Chocolate Karma

If my ingestion of a full plate of pasta and bread rolls with butter, chased by 3 Krispy Kreme glazed doughnuts and a cup of Swiss Chocolate Bits cereal, is any indication, I am in a bit of a funk. What tasted good going down (although, sadly, not as good as one would hope after devouring so many calories) has less good results on one’s mood (not to mention thighs), thus exacerbating what appears to be a bit of a mid-move melancholy.

I am all for change and, after 9 years in Moscow, I was looking forward to it. Still, the unknown is scary. Actually, it is the unknown effect on our kids that has my psyche hanging in the balance. What if the kids do worse in school, make fewer friends, and/or make friends with kids who are less nice? What if the level of education takes a nose dive? What if they start down a path that leads to alcohol, drugs, theft and prison?

(There are never worse scenarios for a worrying parent, only worst case…just a hint, a smidgen of ‘worse’ is enough to leapfrog me straight into the ‘worst case’ continuum of scenarios).

The big question: will the net sum effect of our move be positive or negative?

Since I didn’t have the answer to this question and could no longer avoid the pained expression on my dog’s face or her crossed legs, after my binge, I gulped down 2 cups of strong coffee, hoping the caffeine would fight its way through the carb-induced stupor I was in and give me a bit of get-up-and-go. I grabbed the leash, the dog, a couple of bags from our plastic shopping bag collection, and headed out the door, down the elevator and into the snowy Istanbul night.

Now, walking our dog in this city is an experience unto itself. Pedestrians are either lunging toward the dog with excitement or leaping away from her in fear. Fortunately, she is a friendly dog and has taken in stride the uninvited pets from strangers (even when one patted her on the behind today; I could have used my new term ‘çok ayıp’ – ‘shame on you’- but the guy was long gone before my brain retrieved that piece of information).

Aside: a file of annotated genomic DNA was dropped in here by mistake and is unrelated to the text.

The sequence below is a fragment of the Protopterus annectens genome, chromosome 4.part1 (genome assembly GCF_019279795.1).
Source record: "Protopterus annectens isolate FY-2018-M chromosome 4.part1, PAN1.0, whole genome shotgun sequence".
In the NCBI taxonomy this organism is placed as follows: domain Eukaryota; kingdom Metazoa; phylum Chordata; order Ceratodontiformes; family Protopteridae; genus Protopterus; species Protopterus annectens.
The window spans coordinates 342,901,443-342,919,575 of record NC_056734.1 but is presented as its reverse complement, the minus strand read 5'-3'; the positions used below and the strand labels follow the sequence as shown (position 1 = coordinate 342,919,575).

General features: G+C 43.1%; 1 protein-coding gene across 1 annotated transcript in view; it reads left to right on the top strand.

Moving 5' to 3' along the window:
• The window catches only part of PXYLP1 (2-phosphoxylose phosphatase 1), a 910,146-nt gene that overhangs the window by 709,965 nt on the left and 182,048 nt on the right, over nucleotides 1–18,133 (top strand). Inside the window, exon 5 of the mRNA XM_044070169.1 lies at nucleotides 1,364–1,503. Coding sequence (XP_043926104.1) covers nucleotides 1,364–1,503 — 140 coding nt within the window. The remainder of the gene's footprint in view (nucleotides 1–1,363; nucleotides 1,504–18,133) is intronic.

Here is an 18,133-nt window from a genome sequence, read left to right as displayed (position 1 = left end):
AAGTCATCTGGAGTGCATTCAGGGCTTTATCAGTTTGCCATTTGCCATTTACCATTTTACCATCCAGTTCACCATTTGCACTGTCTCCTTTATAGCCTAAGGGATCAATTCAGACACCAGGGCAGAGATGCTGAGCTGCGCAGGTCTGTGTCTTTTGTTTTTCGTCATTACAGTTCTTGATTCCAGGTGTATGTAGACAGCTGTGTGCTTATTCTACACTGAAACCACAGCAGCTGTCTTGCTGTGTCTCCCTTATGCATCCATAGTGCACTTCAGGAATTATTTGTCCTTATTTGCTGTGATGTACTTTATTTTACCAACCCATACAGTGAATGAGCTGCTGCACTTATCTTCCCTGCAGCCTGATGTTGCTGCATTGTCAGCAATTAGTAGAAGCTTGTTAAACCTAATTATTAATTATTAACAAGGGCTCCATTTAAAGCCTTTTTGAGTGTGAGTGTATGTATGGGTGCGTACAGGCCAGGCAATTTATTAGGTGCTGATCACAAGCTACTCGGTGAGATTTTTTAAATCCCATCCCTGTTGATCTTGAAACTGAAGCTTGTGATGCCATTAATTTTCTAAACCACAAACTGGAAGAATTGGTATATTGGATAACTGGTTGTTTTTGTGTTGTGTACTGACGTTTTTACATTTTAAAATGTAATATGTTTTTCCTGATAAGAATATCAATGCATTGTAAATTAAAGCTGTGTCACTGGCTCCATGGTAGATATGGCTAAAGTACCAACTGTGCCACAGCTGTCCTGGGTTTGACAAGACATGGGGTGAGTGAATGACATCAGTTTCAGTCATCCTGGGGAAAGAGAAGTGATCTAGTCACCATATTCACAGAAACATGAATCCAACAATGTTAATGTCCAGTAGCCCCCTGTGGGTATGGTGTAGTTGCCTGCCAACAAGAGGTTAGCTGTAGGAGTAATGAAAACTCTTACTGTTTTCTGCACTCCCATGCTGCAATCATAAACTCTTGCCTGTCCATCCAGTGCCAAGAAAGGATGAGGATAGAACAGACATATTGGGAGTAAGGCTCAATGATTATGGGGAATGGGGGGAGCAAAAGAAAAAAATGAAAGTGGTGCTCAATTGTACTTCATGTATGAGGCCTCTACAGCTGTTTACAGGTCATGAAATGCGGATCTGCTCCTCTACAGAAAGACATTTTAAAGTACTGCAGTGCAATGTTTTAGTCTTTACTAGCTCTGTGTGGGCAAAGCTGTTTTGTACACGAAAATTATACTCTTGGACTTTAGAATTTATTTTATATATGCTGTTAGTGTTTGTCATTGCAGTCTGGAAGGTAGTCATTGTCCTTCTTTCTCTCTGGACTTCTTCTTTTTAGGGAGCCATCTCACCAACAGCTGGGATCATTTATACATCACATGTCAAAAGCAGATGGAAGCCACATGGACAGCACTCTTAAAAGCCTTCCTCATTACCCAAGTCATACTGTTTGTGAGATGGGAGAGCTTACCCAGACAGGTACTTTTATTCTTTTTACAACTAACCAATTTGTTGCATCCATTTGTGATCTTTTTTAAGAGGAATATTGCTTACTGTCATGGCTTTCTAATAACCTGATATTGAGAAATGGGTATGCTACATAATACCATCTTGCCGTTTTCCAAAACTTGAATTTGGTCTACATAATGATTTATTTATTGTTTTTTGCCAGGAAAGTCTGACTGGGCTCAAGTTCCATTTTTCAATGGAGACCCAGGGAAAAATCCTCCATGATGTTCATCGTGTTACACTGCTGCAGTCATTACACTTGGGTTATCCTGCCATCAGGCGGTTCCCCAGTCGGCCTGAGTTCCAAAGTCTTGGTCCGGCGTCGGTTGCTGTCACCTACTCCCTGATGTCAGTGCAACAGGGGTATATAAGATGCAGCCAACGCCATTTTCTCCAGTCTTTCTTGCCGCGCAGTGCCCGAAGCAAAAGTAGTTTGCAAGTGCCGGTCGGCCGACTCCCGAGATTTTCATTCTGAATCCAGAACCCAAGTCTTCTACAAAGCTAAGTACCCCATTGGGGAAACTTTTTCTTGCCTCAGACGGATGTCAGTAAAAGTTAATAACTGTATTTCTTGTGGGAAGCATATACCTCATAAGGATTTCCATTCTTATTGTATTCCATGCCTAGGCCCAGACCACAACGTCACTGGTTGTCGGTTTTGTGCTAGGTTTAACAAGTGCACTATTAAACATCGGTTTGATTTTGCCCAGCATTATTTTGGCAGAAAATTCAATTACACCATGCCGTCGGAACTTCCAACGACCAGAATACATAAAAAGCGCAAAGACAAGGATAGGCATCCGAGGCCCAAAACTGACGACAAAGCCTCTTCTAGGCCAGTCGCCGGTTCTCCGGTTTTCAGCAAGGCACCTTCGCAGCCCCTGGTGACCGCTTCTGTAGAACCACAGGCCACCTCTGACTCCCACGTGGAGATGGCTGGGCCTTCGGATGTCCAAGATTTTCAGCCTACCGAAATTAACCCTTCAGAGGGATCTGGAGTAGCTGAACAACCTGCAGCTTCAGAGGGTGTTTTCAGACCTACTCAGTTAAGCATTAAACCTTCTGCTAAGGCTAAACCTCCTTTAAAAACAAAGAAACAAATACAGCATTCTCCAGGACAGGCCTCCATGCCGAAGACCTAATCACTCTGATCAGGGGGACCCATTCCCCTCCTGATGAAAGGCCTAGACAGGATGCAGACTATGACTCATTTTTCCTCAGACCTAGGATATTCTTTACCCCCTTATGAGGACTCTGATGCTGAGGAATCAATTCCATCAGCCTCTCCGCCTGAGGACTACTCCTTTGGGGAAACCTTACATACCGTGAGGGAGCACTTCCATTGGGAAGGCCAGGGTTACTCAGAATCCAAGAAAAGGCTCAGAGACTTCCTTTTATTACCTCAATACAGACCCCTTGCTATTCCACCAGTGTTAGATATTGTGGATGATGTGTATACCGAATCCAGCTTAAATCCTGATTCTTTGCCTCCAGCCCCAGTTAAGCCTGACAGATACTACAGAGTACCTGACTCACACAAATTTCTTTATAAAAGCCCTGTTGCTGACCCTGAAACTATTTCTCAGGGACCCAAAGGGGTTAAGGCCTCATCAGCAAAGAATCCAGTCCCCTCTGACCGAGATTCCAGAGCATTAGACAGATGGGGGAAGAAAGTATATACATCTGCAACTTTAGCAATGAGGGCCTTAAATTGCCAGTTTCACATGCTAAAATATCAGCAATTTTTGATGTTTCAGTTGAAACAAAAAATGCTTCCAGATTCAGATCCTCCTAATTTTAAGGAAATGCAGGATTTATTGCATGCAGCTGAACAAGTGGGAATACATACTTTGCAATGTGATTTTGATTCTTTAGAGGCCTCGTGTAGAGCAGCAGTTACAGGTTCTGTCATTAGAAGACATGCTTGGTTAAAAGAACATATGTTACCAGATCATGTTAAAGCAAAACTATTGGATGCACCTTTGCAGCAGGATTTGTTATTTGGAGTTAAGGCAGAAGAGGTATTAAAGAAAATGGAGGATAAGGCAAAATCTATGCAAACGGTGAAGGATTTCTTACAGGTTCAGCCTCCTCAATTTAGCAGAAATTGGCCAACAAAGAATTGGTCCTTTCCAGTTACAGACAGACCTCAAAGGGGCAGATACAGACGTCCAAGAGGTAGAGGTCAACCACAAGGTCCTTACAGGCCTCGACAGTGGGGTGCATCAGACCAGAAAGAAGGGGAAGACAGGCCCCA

I headed down a lively street in Ulus and, in between responding to pedestrians asking to pet our pup and working to avoid wide-eyed, squealing kids on the narrow sidewalk, I noted the different restaurants, cafes, and clothing stores that were just minutes from our apartment (as if the mall adjacent to our building wasn’t enough temptation to challenge our credit card’s limits).

I was still feeling a bit off. The glutinous mound of flour, butter and sugar in my stomach had eased a bit, but I was still feeling like yuck, the imagined words ‘you’ve ruined my life’ echoing in my brain. Another block passed. Starbuck’s? The thought of a skinny vanilla latte just moments from my door added a slight spring to my step.

Still, what is vanilla-enhanced caffeine compared to the demise of my children’s future? Would Starbuck’s comfort me when I visited my children in a Midnight Express Turkish prison, pressing the paper cup against the glass divider? What have we done?

But wait. Is that…can it be? “Lovell’s Chocolates.”

Actually, I had noticed quite a few chocolate stores in Istanbul, when out driving, walking in malls, or running down side streets and along the Bosporus. An inordinate amount, in fact. There had been Godiva stores as well as unknown private brands advertising delectable morsels of creamy, mouth-watering, hand-dipped chocolates. And have I mentioned the pastry stores?

However, it was the next 2 words on the sign that sealed the deal, that made me think moving may not be the utter catastrophe I was imagining in my paranoid parental brain:

“Valet Parking

Valet parking for a chocolate store.

It is confirmed. Istanbul is a chocolate city. Turks like chocolate. They are MY people. I mean, if the city likes chocolate so much that they would establish Valet Parking for such a store, how depraved of an environment could it be?

I chose to take those 2 words as a sign. A sign that we all will survive this move, that the unfamiliar with become familiar and homey and fine. Not the same familiar we had in Moscow, but a new one. A different familiar. A new experience. A new adventure with new learnings, new friends, new upsides, and, yes, even new downsides. But overall: good. And eventually those new things would ease into comfortable. A comfortable good in its own right. Not to be compared.  And not to be regretted.

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